Why didn't Jesus keep Easter?
Some Christians may be surprised to learn that Jesus never observed Easter, a festival commemorating His resurrection; they assume that Jesus introduced most if not all of the religious festivals celebrated in Christendom today. The simple truth is that He didn't; the majority were adopted by ecclesiastical institutions in the centuries following His death and resurrection.
All believers would agree that His death and resurrection, together, constitute the most important event in the history of the universe. Through His death, human sins are atoned for, the death penalty is paid in our stead and believers can be reconciled with God; in short, His death provides the grounds for human justification, by which we are declared innocent by God and embraced by Him in intimate personal relationship. Through His resurrection, He can indwell believers (Col. 1:27, Gal. 2:20) and, equally importantly, pave the way for believers to be resurrected and glorified as He was (1 Cor. 15:1-22). Our resurrection and glorification are grounded in Jesus' resurrection, just as our justification (and sanctification) are grounded in Jesus' sacrifice.
Naturally, such significant events should be remembered by Christians. But what form should such commemoration take? Any encyclopedia will tell you that Easter practices are steeped in non--Christian rites that reeked of pagan overtones. Many scholars believe that the very name, Easter, is derived from “Eastre, the Anglo-Saxon name of a Teutonic goddess of spring and fertility, to whom was dedicated a month corresponding to April” (Encarta Encyclopedia). The same article continues,
Her festival was celebrated on the day of the vernal equinox; traditions associated with the festival survive in the Easter rabbit, a symbol of fertility, and in colored easter eggs, originally painted with bright colors to represent the sunlight of spring, and used in Easter-egg rolling contests or given as gifts.
Jesus and His disciples never observed such rites. Rather, the New Testament plainly shows that Jesus observed the holy days commanded by God in the Old Testament. (See Leviticus 23 for a summary.) These holy days serve as shadows of the great events of salvation history (Col. 2:16-17). Easter observances, as we know them, make no showing in these shadow observances. However, Jesus' death and resurrection certainly are depicted. The Passover lamb, killed towards the end of the 14th day of the month Nisan, foretold the death of Jesus Christ. He died at the very moment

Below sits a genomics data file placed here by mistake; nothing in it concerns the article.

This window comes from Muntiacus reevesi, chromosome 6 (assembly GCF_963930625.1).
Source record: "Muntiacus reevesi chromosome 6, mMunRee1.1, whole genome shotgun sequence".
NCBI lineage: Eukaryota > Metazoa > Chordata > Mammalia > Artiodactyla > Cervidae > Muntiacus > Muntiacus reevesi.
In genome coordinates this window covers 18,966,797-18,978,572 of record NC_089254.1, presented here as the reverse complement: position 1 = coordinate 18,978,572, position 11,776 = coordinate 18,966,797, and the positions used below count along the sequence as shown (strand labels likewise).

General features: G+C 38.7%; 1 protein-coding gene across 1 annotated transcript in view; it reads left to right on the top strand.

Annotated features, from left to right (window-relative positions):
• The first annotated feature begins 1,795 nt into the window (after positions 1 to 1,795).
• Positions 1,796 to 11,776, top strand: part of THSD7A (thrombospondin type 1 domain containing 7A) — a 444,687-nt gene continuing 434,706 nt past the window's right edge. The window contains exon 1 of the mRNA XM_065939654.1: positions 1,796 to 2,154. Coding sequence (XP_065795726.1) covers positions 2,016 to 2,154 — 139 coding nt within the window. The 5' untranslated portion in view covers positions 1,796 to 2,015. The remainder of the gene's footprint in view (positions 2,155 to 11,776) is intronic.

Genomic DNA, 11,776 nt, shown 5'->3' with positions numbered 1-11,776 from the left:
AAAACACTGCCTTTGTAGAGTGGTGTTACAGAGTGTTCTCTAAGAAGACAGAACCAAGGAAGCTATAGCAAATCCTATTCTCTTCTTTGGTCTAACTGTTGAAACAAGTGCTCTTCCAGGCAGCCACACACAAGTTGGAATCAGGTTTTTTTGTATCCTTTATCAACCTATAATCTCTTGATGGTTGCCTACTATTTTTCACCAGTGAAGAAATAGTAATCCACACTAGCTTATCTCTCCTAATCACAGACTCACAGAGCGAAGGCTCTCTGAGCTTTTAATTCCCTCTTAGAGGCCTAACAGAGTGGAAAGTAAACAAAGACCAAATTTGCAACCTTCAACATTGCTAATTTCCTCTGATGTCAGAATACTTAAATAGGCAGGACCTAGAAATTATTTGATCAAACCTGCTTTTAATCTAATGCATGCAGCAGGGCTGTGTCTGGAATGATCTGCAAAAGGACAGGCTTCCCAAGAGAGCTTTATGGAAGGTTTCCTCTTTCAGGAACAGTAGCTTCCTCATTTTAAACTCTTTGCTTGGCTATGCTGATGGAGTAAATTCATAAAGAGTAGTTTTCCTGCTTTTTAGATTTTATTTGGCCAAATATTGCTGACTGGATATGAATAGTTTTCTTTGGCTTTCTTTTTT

the lambs were being killed in the temple. He observed this rite (John 2:13, Luke 22:15) and, on the evening prior to His death, commanded His followers to annually remember His death by partaking of the bread and wine of the Eucharist. By contrast with the killing and eating of the lamb, which could only be observed in Jerusalem, believers around the world can participate in this sacred rite. The Council of Nicea, without any divine authorization, demanded that Christians remember Jesus' resurrection and death not on the biblically mandated dates, but on the first Sunday after the full moon following the vernal equinox and (in the case of His death) the preceding Friday.
The biblically-mandated Passover observance heralded the holy day season known as the Feast of Unleavened Bread (Lev. 23:6). Jesus' resurrection occurred during these days. Instead of bunnies and eggs, the biblical shadow observance called for observance of the rite of cutting the wave sheaf. On the day before the weekly Sabbath during Unleavened Bread, messengers from the high priest went out into a chosen field, and carefully selected the choicest flush of standing grain. Having done so, they then bound the chosen patch, still uncut, into a sheaf. Having done this, their job was complete.
The next day, right towards the end of the Sabbath, a group of appointed priests would make their way to the chosen sheaf. Right on sunset one of them, sickle in hand, would bend over the chosen sheaf and shout out aloud: "Is the sun set?" Whereupon the others surrounding him replied: "Yes." He would then ask: "Shall I reap?" They would answer: "Reap". He then cut the bound grain. That night the cut sheaf was carefully stored in the temple, and then early the next morning the high priest took the sheaf, raised it high, and then brought it back down again.
The symbolism should be clear. The sheaf being cut from the ground at sunset after the Sabbath pictures Jesus' resurrection. Its lifting up the next morning symbolized Jesus' ascension to heaven to be accepted of His Father. Jesus' death and resurrection occurred at the very moment the rituals were being observed. Coincidence? No way.
Should not believers observe the same religious festivals Jesus and His disciples observed, and at the same time on the annual calendar they observed them? Since no temple stands, we cannot observe the Passover with “all its rites and ceremonies” (Num. 9:3), but we can take of the bread and wine. We cannot take upon ourselves the wave sheaf ritual performed by the ordained priesthood, but we can rehearse it in word and thought during the days enjoined in Old Testament law and observed by Jesus and His disciples.